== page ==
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Stories on dating violence

stories on dating violence-13

The dangerous effects of teen dating violence and sexual assault can significantly affect the rest of a teenager’s life if it is not prevented or stopped. Interpersonal and Physical Dating Violence among Teens.

Often when jurists hear these cases, we watch as the appropriate information is presented and the layers of the complex onion are peeled away.The Honorable Marshall Murray, Presiding Judge, Milwaukee County Family Court, recently wrote an article entitled “8 Things Judges Need to Know About Teen Dating Violence” which focused on victimized youth/teen survivors.Judge Murray informs the judiciary as follows: “(1) Don’t treat teen survivors like adult survivors; (2) Remember that teens think differently than adults; (3) Recognize the link between delinquency, substance abuse and teen victimization; (4) Think about culture; (5) Talk to your school system and keep the survivor protected; (6) Social media can be a medium for control and abuse in teen victims; (7) You can’t do it alone: Talk to community partners; and (8) Ensure the door to your court is open (and they know how to get there).” I have reviewed this outstanding guidance and will attempt to expound on Judge Murray’s wisdom with recommendations to attorneys on telling the story of teen dating violence to the juvenile and family court judges.Judges need assistance from attorneys and other professionals to gain a clear view into each case, to make the right calls regarding diversion and disposition, and to carefully and thoughtfully consider strategies for addressing the violence exhibited in these teenagers’ lives.Cases involving teen dating violence appear in court most frequently through the delinquency system, where the perpetrator of the violence is charged with an action that would be a crime if he or she were an adult.Attorneys for these teenagers have to identify evidence-based interventions for the perpetrators and for the victims so that these destructive violent behaviors do not progress beyond the first encounter with juvenile court, thereby redirecting the youths’ trajectory away from the adult criminal system.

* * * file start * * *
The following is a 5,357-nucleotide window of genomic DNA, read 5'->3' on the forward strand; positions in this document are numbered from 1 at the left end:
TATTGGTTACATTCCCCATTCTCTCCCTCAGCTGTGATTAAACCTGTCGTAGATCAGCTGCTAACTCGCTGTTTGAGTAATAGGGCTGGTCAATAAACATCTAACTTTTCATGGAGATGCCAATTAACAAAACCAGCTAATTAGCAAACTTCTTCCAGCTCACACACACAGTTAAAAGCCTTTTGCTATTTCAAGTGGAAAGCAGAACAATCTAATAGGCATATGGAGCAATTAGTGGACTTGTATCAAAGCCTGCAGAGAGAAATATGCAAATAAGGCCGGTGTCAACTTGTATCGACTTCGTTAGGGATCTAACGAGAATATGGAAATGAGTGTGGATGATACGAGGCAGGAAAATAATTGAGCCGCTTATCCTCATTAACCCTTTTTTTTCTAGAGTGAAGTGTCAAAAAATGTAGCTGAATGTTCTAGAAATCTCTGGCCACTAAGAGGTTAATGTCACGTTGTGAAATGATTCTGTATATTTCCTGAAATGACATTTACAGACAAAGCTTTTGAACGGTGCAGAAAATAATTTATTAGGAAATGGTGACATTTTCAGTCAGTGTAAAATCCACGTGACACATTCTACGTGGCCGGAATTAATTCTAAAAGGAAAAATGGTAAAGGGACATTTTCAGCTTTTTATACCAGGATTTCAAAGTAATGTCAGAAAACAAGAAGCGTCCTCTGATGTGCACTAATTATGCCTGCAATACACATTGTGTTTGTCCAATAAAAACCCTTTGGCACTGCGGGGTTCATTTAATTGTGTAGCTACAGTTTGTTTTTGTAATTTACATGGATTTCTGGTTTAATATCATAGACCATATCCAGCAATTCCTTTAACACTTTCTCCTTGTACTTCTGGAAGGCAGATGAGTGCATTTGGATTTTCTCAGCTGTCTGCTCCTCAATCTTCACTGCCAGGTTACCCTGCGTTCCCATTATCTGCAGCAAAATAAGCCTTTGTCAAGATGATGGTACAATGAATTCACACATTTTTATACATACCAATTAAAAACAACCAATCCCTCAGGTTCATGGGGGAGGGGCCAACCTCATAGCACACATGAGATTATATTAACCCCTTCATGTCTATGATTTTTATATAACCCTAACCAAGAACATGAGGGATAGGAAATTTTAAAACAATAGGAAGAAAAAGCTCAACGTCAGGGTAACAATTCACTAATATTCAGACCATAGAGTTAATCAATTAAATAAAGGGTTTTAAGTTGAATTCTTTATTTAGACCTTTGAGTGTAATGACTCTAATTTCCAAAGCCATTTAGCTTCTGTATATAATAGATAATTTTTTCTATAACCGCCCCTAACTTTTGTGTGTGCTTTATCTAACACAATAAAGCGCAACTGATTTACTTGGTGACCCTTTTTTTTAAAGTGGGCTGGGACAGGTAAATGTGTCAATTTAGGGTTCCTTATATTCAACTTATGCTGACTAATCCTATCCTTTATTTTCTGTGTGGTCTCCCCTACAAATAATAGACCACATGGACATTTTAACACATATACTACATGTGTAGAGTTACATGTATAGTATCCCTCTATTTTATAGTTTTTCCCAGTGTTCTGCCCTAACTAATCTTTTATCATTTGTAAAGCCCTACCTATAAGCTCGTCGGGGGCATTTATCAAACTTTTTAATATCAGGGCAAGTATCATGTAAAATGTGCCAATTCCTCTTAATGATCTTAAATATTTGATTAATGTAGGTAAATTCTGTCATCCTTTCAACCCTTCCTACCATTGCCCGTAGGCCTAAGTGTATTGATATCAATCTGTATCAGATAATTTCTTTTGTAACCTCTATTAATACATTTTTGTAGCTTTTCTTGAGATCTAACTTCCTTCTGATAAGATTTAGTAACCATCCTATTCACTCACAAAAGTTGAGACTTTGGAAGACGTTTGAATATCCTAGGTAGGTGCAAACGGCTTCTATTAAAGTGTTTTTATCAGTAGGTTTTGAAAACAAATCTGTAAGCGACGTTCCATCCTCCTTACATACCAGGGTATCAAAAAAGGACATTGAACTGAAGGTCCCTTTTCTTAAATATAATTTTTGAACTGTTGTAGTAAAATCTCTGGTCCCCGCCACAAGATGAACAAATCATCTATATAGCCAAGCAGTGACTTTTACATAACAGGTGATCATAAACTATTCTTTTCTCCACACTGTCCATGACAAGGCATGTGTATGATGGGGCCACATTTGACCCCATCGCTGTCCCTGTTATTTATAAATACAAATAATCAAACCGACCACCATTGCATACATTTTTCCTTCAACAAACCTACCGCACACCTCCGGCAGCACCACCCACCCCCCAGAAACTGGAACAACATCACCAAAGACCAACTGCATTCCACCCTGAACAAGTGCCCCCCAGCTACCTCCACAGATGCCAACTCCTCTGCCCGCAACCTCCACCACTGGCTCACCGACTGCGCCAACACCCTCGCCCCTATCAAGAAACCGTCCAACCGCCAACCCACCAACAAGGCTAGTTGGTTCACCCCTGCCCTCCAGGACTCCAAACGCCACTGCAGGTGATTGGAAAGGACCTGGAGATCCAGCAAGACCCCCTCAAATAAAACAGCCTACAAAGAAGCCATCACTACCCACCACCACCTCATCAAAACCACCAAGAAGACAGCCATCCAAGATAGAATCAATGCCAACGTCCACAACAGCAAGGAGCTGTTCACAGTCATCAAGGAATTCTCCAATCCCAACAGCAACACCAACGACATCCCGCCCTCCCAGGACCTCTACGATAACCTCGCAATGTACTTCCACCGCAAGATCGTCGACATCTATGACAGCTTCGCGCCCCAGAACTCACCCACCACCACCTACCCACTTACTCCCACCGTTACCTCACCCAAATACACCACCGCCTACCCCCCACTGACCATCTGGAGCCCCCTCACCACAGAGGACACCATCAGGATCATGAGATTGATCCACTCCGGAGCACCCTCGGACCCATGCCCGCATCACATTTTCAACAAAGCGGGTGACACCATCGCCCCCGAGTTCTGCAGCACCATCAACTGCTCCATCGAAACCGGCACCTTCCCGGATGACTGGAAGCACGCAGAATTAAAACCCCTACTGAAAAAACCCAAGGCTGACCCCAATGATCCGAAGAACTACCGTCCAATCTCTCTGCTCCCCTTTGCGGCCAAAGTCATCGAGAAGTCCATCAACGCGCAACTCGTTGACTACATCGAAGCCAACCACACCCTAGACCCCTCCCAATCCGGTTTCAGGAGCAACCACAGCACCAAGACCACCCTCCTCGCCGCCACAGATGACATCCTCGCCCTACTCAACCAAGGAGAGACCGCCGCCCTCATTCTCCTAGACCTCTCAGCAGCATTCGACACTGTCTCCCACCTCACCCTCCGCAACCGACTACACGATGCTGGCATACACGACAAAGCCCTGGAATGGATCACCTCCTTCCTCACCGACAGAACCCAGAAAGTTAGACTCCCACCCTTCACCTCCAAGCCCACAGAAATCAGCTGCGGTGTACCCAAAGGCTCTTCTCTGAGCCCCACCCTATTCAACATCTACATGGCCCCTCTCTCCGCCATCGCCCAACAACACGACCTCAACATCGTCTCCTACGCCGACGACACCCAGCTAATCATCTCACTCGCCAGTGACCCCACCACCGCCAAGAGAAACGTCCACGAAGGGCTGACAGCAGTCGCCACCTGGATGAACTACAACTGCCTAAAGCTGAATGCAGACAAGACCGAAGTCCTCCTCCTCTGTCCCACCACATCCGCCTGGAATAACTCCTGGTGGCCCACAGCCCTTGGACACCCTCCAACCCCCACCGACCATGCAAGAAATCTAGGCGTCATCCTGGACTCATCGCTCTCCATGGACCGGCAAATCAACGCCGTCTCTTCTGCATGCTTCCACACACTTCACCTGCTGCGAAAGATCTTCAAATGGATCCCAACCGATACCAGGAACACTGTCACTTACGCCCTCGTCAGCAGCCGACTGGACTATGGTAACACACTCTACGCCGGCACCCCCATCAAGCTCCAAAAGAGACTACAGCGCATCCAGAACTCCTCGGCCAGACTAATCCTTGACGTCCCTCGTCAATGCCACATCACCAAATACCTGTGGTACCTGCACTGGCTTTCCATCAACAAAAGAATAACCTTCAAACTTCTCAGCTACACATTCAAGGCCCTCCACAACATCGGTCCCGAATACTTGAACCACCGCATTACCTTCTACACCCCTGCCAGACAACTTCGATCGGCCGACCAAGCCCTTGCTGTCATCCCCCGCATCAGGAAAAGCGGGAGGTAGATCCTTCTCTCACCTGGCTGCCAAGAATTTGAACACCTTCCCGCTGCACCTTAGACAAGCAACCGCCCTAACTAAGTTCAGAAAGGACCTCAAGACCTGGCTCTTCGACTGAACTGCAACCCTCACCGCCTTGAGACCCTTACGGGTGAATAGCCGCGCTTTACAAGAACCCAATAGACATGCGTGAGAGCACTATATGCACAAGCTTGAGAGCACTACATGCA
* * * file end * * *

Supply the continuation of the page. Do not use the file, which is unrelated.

Mental health and behavioral health experts should be utilized to evaluate the respective teenagers and their respective families.

Last week, the NCJFCJ published their first article in the series, “8 Things Judges Need to Know About Teen Dating Violence.” This post, written by the Honorable Willie J.

Lovett, Jr., Presiding Judge, Fulton County Juvenile Court, is a follow-up to that article.

Teen perpetrators and teen victims simply are not adults.

Even if they are modeling behaviors they have witnessed growing up, they are not adults.

Attorneys for these teenagers must dig deep into the factual context of the relationships and the violence by gaining their trust and understanding their stories.